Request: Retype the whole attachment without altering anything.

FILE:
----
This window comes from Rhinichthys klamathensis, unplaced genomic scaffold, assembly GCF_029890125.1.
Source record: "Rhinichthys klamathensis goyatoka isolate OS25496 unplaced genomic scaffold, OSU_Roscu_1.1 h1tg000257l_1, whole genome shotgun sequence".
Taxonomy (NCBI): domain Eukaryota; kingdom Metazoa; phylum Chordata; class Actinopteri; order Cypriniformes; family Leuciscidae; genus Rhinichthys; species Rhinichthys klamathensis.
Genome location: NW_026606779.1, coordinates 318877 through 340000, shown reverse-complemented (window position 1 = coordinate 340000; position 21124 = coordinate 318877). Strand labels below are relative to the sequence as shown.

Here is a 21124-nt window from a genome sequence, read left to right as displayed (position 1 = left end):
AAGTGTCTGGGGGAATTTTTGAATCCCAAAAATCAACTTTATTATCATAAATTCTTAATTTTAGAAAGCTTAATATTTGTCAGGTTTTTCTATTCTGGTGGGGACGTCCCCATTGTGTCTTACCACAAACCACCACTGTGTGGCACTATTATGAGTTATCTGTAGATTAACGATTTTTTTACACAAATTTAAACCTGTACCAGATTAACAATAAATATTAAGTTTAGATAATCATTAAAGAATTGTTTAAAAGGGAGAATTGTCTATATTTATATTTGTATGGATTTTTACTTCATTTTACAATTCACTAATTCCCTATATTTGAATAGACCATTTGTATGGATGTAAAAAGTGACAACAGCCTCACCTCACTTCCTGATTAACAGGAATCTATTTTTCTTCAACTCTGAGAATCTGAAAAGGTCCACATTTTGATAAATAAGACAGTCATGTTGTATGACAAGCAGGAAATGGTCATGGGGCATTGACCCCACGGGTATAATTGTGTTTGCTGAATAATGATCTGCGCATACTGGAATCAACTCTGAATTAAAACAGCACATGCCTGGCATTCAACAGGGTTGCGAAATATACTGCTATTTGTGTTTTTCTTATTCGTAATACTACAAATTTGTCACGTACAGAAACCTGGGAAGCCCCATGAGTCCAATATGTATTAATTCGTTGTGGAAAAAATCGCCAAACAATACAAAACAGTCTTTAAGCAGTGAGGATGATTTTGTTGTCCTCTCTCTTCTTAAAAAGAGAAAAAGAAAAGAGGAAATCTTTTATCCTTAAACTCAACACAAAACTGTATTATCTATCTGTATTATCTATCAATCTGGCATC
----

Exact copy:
This window comes from Rhinichthys klamathensis, unplaced genomic scaffold, assembly GCF_029890125.1.
Source record: "Rhinichthys klamathensis goyatoka isolate OS25496 unplaced genomic scaffold, OSU_Roscu_1.1 h1tg000257l_1, whole genome shotgun sequence".
Taxonomy (NCBI): domain Eukaryota; kingdom Metazoa; phylum Chordata; class Actinopteri; order Cypriniformes; family Leuciscidae; genus Rhinichthys; species Rhinichthys klamathensis.
Genome location: NW_026606779.1, coordinates 318877 through 340000, shown reverse-complemented (window position 1 = coordinate 340000; position 21124 = coordinate 318877). Strand labels below are relative to the sequence as shown.

Here is a 21124-nt window from a genome sequence, read left to right as displayed (position 1 = left end):
AAGTGTCTGGGGGAATTTTTGAATCCCAAAAATCAACTTTATTATCATAAATTCTTAATTTTAGAAAGCTTAATATTTGTCAGGTTTTTCTATTCTGGTGGGGACGTCCCCATTGTGTCTTACCACAAACCACCACTGTGTGGCACTATTATGAGTTATCTGTAGATTAACGATTTTTTTACACAAATTTAAACCTGTACCAGATTAACAATAAATATTAAGTTTAGATAATCATTAAAGAATTGTTTAAAAGGGAGAATTGTCTATATTTATATTTGTATGGATTTTTACTTCATTTTACAATTCACTAATTCCCTATATTTGAATAGACCATTTGTATGGATGTAAAAAGTGACAACAGCCTCACCTCACTTCCTGATTAACAGGAATCTATTTTTCTTCAACTCTGAGAATCTGAAAAGGTCCACATTTTGATAAATAAGACAGTCATGTTGTATGACAAGCAGGAAATGGTCATGGGGCATTGACCCCACGGGTATAATTGTGTTTGCTGAATAATGATCTGCGCATACTGGAATCAACTCTGAATTAAAACAGCACATGCCTGGCATTCAACAGGGTTGCGAAATATACTGCTATTTGTGTTTTTCTTATTCGTAATACTACAAATTTGTCACGTACAGAAACCTGGGAAGCCCCATGAGTCCAATATGTATTAATTCGTTGTGGAAAAAATCGCCAAACAATACAAAACAGTCTTTAAGCAGTGAGGATGATTTTGTTGTCCTCTCTCTTCTTAAAAAGAGAAAAAGAAAAGAGGAAATCTTTTATCCTTAAACTCAACACAAAACTGTATTATCTATCTGTATTATCTATCAATCTGGCATC